A fix for Netflix

Its subscriber base is unrivalled, but without its own hit shows, can the video-streaming service survive?
Jaime J. Weinman
LONDON, ENGLAND - JANUARY 09: An Apple Ipad is used to view Netflix during the Netflix UK launch in London, England on January 9, 2012. Netflix the leading global internet subscription service for films and TV programmes, launches today in the United Kingdom and Ireland, offering instant and unlimited access to a broad range of entertainment for the low monthly price of ?5.99 in the UK and ?6.99 in Ireland. (Photo by Gareth Cattermole/Getty Images for Netflix)
Gareth Cattermole/GETTY IMAGES

Is Netflix in trouble? Carl Icahn doesn’t think so, or if it is, he thinks it can be sold for a lot of money before the trouble comes. Icahn, a veteran investor with a reputation as a corporate raider, picked Halloween as an appropriate time to announce he had purchased up to 10 per cent of the shares in the video rental and streaming company, and that he had big plans for it. Netflix, he explained, has “significant strategic value for a variety of significantly larger companies.” Its share price rose on the announcement and the implication that Icahn might engineer the company’s sale. Observers theorized about potential buyers—Amazon, Microsoft, Google—but it’s by no means a sure thing that such a sale will happen—or even that Netflix has enough that’s worth buying.

Netflix’s problems have been subjected to much publicity since last year, when the company announced and then withdrew a plan to phase out the DVD mail-order rental service it began with. Since then, its stock has dropped precipitously (from a high of $295 to $78) and its business model has been questioned. But there’s one thing Netflix still has that few other video companies can match—a huge, engaged subscriber base that practically dominates not only the streaming business, but the entire Internet. According to a report last week by the Canadian Internet company Sandvine, Netflix accounts for 33 per cent of traffic during peak hours in the U.S., and reports have shown it doing even better in Canada. Other streaming services simply can’t compete. Amazon, which is building up a streaming service that hopes to rival Netflix, currently has less than two per cent of the business.

What Netflix doesn’t have yet is something to sell beyond that subscriber base. Deadline Hollywood executive editor David Lieberman wrote that “analysts see few likely buyers” for Netflix, because among major companies like Apple and Google, “none has a burning need to own a subscription video-streaming service.” And as for big studios, they make money by licensing movies and shows to Netflix. Analysts have noted that studios are happy to take money from Netflix, but don’t see anything all that attractive in its low-margin business model.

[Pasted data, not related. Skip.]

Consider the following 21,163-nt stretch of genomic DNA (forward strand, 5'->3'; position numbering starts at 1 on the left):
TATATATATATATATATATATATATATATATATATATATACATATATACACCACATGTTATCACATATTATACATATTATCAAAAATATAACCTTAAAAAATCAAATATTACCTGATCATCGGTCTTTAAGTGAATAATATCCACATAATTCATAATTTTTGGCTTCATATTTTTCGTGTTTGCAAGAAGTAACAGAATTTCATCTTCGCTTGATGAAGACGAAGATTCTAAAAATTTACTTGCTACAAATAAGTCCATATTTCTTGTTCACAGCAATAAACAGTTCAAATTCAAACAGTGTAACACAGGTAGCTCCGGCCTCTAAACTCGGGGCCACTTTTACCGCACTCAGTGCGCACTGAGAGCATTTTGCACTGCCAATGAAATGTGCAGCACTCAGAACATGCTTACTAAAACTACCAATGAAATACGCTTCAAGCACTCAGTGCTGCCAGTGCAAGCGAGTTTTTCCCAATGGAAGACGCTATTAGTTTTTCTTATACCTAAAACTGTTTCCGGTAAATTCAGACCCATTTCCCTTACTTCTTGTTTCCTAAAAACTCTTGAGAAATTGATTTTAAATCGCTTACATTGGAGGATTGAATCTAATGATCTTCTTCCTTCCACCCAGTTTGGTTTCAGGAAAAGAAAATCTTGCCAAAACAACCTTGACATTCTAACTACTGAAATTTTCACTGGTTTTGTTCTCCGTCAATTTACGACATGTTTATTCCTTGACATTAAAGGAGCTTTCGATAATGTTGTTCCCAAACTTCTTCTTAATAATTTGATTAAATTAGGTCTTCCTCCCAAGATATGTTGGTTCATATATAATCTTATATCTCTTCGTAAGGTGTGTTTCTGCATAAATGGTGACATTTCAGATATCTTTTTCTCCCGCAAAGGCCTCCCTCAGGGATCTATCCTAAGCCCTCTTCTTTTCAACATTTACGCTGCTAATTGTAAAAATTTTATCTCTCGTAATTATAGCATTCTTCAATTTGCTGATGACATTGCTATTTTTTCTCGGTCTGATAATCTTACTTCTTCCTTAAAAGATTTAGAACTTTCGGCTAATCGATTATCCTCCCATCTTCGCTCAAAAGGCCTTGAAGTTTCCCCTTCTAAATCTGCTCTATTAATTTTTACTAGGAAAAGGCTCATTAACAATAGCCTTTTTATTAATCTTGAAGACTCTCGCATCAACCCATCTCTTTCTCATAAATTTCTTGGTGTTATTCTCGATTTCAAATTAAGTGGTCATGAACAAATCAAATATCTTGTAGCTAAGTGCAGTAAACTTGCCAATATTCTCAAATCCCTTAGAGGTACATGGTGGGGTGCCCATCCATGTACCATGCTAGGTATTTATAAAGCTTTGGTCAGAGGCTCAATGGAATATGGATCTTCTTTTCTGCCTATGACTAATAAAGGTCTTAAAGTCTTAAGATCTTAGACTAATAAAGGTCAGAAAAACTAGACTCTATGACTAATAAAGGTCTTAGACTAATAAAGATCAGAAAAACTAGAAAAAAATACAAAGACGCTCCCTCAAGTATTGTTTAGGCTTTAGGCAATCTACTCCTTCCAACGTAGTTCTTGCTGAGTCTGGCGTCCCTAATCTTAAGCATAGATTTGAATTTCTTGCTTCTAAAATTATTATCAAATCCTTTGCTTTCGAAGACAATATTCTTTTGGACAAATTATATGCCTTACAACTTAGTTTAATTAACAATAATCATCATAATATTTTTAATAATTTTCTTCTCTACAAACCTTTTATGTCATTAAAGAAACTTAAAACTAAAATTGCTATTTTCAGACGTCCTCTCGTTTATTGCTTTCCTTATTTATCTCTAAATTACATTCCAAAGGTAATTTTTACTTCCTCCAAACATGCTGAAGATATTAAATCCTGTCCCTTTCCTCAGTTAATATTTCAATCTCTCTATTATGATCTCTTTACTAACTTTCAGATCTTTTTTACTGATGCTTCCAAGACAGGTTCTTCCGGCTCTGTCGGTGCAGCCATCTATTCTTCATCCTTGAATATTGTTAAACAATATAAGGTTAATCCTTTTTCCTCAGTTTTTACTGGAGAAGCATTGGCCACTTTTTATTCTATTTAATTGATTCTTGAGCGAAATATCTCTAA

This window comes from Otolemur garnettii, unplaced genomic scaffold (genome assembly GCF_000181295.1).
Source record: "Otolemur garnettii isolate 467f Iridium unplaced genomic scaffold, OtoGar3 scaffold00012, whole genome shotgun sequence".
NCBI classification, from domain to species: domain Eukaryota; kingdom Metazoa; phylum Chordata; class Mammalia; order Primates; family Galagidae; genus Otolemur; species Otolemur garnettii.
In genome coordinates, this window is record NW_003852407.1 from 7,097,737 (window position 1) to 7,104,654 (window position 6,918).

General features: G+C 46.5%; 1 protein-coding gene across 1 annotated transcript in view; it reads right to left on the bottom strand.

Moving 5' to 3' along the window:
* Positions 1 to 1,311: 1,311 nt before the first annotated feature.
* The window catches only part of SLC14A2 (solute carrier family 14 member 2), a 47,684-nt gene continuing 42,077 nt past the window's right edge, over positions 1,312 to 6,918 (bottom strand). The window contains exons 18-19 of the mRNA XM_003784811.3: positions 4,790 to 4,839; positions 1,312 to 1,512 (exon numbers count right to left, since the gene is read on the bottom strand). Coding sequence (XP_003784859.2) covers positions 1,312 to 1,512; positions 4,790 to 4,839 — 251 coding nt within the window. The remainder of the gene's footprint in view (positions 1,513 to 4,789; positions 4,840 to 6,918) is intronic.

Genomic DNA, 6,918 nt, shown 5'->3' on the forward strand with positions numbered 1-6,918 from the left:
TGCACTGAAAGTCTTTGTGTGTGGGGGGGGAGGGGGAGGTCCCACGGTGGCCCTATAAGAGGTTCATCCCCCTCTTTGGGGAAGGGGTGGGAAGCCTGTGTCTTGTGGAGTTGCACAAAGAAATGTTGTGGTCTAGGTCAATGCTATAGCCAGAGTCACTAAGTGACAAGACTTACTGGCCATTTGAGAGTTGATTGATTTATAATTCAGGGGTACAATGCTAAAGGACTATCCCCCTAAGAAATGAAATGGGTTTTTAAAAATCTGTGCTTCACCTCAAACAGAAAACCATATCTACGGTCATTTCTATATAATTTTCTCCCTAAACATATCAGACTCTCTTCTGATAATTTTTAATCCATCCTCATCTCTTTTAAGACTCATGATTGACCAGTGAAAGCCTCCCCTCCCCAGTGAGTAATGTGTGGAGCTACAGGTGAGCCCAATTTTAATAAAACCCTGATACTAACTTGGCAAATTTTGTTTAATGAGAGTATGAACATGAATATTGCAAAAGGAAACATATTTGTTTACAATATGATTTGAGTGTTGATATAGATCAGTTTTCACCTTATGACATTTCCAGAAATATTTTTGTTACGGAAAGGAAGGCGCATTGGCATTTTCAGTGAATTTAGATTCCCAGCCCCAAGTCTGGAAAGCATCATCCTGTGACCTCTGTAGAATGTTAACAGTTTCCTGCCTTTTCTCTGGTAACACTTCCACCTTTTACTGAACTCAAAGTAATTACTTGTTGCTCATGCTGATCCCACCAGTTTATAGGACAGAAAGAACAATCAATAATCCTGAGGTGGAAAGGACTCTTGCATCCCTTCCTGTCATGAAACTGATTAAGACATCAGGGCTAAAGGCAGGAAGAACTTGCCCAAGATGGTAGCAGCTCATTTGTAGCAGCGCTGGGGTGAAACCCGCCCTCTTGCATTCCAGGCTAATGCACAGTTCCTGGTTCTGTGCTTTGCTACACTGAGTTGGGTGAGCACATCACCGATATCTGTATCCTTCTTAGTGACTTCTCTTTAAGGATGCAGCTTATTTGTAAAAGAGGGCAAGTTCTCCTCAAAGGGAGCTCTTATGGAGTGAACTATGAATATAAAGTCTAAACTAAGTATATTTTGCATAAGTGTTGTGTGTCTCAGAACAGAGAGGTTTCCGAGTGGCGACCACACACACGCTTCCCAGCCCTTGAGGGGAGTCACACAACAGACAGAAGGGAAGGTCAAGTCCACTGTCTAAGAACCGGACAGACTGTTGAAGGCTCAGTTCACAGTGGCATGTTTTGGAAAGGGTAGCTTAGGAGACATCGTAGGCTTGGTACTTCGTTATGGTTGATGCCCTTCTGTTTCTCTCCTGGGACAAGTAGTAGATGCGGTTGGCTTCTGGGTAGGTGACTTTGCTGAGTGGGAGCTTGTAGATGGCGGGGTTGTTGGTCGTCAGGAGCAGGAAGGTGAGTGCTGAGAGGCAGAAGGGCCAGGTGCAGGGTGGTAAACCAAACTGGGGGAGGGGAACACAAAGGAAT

That could help explain why Netflix has been trying to expand into content and away from its total dependence on pre-existing material. In recent months, the company has been ramping up its attempts to create original shows, particularly TV episodes, an increasingly popular part of the service. In 2013, Netflix will unveil a new season of the cancelled cult favourite Arrested Development, as well as the Kevin Spacey adaptation of the British TV series House of Cards. These series could provide what cable networks like HBO have—a library of films and shows that the studios can’t take away.

Even here, Netflix may be running headlong into studio resistance: with the exception of Arrested Development—which won’t even be able to reassemble the entire cast for every new episode—most shows being offered to it are ones the major studios and networks don’t particularly want. Its most recent acquisition was The Killing, an AMC murder-mystery show that had fans and critics hating it when it took two years to reveal the murderer. Netflix will co-finance a third season with AMC, but it has yet to demonstrate that it can get further access to shows with a genuine chance for popularity.

Still, AMC itself demonstrates how original content can turn things around for a company. The network was going nowhere until it diversified from movies into original series like The Walking Dead. If Netflix can develop its own Walking Dead-style hit to go with its existing distribution base, it might become more valuable to outside companies than it is now. Of course, that doesn’t mean Icahn will succeed in getting it sold: after he announced his investment, Netflix adopted a poison-pill amendment designed to keep him from taking over, which Icahn denounced as “poor corporate governance.” He then told CNBC’s Fast Money that he still wasn’t ruling out the possibility of a hostile takeover. “It certainly is one alternative,” he said, adding that “we haven’t made that decision at this point.”

By the time he decides whether to go through with the plan, Netflix could become a company with not only a lot of customers, but something of its own to sell. Even if that something is only another season of The Killing.